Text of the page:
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University Students File Lawsuits Alleging “Inferior” Online Classes

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A Florida International University student this week filed what is at least the third potential class-action lawsuit seeking refunds for students within the state university system.

The latest complaint, like the others, alleges “inferior” online classes when campuses closed this spring due to the coronavirus pandemic.

Attorneys for Sarah Fagundez, an FIU graduate student from Miami, filed the suit against the university system’s Board of Governors on Tuesday in Leon County circuit court.

Meanwhile, University of Florida student Dylan Egleston filed a similar lawsuit on Monday against the UF Board of Trustees. That action also followed another case that was filed against the Board of Governors in circuit court.

Fagundez argues that she and other students in the university system should receive refunds for parts of tuition and fees they paid for the spring and summer semesters.

“Plaintiff (Fagundez) does not impugn defendant for taking measures to protect the public health; but the defendant must acknowledge that the education and services it now provides to students throughout the university system lack the full value of those for which plaintiff and the class paid,” Tuesday’s lawsuit against the Board of Governors said.

It continues, “Not only is a fully online college experience inferior, socially and academically, to the in-person experience for which plaintiff and the class paid; but the university system’s ersatz online courses now offered to students are inferior to online courses that were conceived as such in the first instance.”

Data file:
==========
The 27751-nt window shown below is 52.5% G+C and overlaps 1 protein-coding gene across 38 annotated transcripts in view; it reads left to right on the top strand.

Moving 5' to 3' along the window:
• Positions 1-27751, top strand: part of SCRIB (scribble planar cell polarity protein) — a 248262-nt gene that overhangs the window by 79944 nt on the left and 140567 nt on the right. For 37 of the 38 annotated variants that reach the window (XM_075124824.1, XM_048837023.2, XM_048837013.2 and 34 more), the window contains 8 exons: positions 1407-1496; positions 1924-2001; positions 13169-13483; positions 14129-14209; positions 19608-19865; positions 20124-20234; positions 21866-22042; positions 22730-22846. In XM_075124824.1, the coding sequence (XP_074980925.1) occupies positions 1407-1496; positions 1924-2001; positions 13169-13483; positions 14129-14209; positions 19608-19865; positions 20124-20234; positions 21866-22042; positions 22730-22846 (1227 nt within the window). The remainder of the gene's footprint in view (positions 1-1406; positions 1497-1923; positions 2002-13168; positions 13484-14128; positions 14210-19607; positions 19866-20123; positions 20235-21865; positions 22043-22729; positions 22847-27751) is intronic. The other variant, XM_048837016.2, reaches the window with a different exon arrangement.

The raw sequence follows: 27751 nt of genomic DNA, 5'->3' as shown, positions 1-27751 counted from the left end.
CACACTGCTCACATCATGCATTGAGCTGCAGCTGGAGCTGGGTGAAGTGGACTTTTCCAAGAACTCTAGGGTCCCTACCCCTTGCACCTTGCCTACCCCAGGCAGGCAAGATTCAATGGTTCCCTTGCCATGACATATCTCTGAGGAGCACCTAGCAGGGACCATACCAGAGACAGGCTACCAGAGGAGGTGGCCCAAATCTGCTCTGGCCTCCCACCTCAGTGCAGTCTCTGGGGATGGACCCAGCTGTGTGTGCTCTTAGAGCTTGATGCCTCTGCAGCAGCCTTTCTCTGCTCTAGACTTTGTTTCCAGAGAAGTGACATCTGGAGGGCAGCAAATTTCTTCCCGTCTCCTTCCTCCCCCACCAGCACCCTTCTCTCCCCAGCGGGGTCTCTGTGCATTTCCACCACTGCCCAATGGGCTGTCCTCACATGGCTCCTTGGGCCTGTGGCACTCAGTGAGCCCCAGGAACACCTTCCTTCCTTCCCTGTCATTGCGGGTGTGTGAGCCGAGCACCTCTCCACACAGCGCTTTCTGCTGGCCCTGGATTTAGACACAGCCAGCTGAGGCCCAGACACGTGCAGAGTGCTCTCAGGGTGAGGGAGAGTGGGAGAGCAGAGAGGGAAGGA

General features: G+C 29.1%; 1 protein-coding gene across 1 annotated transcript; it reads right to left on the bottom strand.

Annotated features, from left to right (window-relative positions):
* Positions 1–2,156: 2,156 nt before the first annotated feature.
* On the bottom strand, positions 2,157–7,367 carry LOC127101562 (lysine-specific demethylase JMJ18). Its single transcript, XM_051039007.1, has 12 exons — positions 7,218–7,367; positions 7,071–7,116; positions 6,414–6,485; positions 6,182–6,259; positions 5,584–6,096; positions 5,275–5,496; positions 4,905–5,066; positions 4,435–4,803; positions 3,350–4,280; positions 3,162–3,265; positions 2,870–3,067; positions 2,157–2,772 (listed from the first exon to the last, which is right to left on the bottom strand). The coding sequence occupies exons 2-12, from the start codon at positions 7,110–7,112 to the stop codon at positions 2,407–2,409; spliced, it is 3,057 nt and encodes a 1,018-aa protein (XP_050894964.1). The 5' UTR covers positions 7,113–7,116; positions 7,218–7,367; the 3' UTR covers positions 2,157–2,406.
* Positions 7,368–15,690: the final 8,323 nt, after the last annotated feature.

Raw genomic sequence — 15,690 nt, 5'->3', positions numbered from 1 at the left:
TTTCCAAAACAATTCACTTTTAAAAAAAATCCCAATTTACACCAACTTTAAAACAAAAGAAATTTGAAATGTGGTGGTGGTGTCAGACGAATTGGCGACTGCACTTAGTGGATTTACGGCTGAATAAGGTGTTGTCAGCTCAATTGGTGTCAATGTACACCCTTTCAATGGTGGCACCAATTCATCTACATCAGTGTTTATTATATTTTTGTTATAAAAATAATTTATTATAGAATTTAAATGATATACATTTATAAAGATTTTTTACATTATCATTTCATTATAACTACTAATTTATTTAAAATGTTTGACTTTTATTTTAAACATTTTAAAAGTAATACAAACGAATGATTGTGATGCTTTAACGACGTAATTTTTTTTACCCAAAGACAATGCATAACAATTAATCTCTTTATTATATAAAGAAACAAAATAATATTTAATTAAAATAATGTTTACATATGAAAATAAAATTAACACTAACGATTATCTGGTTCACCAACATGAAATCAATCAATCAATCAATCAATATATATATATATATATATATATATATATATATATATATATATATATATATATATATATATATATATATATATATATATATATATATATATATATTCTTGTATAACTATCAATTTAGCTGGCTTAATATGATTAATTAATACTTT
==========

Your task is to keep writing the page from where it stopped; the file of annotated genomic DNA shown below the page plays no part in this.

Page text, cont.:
She reportedly paid $7,880 in tuition and fees for the spring semester.

Meanwhile, the lawsuit filed last week in Leon County circuit court against the Board of Governors by University of Florida graduate student Anthony Rojas seeks only to obtain a refund of fees, and not tuition.

“Plaintiff’s claims relate solely to fees paid by Florida residents for on-campus services and do not concern fees or costs for tuition and/or room and board because students were able to complete their courses and obtain their credits for the spring semester and because the universities have offered appropriate refunds relating to room and board, but not as to fees,” the Rojas lawsuit said.

All three of the lawsuits make allegations such as breach of contract and “unjust enrichment.”

While the Fagundez and Rojas lawsuits seek are seeking class action status on behalf of students throughout the university system, the Egleston case focuses only on the University of Florida.

Judges will end up deciding whether to allow any or all of them to proceed as class action claims.